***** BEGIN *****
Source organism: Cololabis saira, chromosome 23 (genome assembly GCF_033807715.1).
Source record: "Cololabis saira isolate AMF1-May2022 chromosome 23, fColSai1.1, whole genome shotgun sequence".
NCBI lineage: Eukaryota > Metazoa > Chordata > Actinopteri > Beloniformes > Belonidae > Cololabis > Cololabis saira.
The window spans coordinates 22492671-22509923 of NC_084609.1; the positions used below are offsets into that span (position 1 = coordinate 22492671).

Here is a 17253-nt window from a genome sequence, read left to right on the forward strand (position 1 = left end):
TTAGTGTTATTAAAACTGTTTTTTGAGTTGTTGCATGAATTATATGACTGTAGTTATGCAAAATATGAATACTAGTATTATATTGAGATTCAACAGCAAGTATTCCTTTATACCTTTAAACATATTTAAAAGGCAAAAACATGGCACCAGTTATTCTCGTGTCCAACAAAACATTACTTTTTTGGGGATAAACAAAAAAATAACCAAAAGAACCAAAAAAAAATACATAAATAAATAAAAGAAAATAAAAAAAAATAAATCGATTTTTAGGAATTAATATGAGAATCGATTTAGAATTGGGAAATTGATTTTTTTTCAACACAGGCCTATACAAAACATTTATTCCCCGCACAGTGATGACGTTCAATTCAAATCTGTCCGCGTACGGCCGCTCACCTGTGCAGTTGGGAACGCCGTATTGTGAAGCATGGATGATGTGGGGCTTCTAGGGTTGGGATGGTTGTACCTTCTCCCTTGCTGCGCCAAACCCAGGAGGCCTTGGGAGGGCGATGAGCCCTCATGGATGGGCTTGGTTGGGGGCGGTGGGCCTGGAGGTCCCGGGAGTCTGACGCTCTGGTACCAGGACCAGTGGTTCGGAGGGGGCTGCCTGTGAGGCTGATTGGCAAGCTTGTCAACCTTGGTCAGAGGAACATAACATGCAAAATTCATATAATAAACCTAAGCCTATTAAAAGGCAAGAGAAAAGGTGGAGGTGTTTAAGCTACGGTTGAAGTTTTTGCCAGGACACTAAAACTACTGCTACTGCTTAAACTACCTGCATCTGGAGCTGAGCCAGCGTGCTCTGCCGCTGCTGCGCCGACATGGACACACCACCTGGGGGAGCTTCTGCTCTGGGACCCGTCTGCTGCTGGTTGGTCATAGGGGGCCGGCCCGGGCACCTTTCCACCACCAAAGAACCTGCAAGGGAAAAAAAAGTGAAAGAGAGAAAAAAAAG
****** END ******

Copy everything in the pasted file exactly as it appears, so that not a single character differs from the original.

Source organism: Cololabis saira, chromosome 23 (genome assembly GCF_033807715.1).
Source record: "Cololabis saira isolate AMF1-May2022 chromosome 23, fColSai1.1, whole genome shotgun sequence".
NCBI lineage: Eukaryota > Metazoa > Chordata > Actinopteri > Beloniformes > Belonidae > Cololabis > Cololabis saira.
The window spans coordinates 22492671-22509923 of NC_084609.1; the positions used below are offsets into that span (position 1 = coordinate 22492671).

Here is a 17253-nt window from a genome sequence, read left to right on the forward strand (position 1 = left end):
TTAGTGTTATTAAAACTGTTTTTTGAGTTGTTGCATGAATTATATGACTGTAGTTATGCAAAATATGAATACTAGTATTATATTGAGATTCAACAGCAAGTATTCCTTTATACCTTTAAACATATTTAAAAGGCAAAAACATGGCACCAGTTATTCTCGTGTCCAACAAAACATTACTTTTTTGGGGATAAACAAAAAAATAACCAAAAGAACCAAAAAAAAATACATAAATAAATAAAAGAAAATAAAAAAAAATAAATCGATTTTTAGGAATTAATATGAGAATCGATTTAGAATTGGGAAATTGATTTTTTTTCAACACAGGCCTATACAAAACATTTATTCCCCGCACAGTGATGACGTTCAATTCAAATCTGTCCGCGTACGGCCGCTCACCTGTGCAGTTGGGAACGCCGTATTGTGAAGCATGGATGATGTGGGGCTTCTAGGGTTGGGATGGTTGTACCTTCTCCCTTGCTGCGCCAAACCCAGGAGGCCTTGGGAGGGCGATGAGCCCTCATGGATGGGCTTGGTTGGGGGCGGTGGGCCTGGAGGTCCCGGGAGTCTGACGCTCTGGTACCAGGACCAGTGGTTCGGAGGGGGCTGCCTGTGAGGCTGATTGGCAAGCTTGTCAACCTTGGTCAGAGGAACATAACATGCAAAATTCATATAATAAACCTAAGCCTATTAAAAGGCAAGAGAAAAGGTGGAGGTGTTTAAGCTACGGTTGAAGTTTTTGCCAGGACACTAAAACTACTGCTACTGCTTAAACTACCTGCATCTGGAGCTGAGCCAGCGTGCTCTGCCGCTGCTGCGCCGACATGGACACACCACCTGGGGGAGCTTCTGCTCTGGGACCCGTCTGCTGCTGGTTGGTCATAGGGGGCCGGCCCGGGCACCTTTCCACCACCAAAGAACCTGCAAGGGAAAAAAAAGTGAAAGAGAGAAAAAAAAG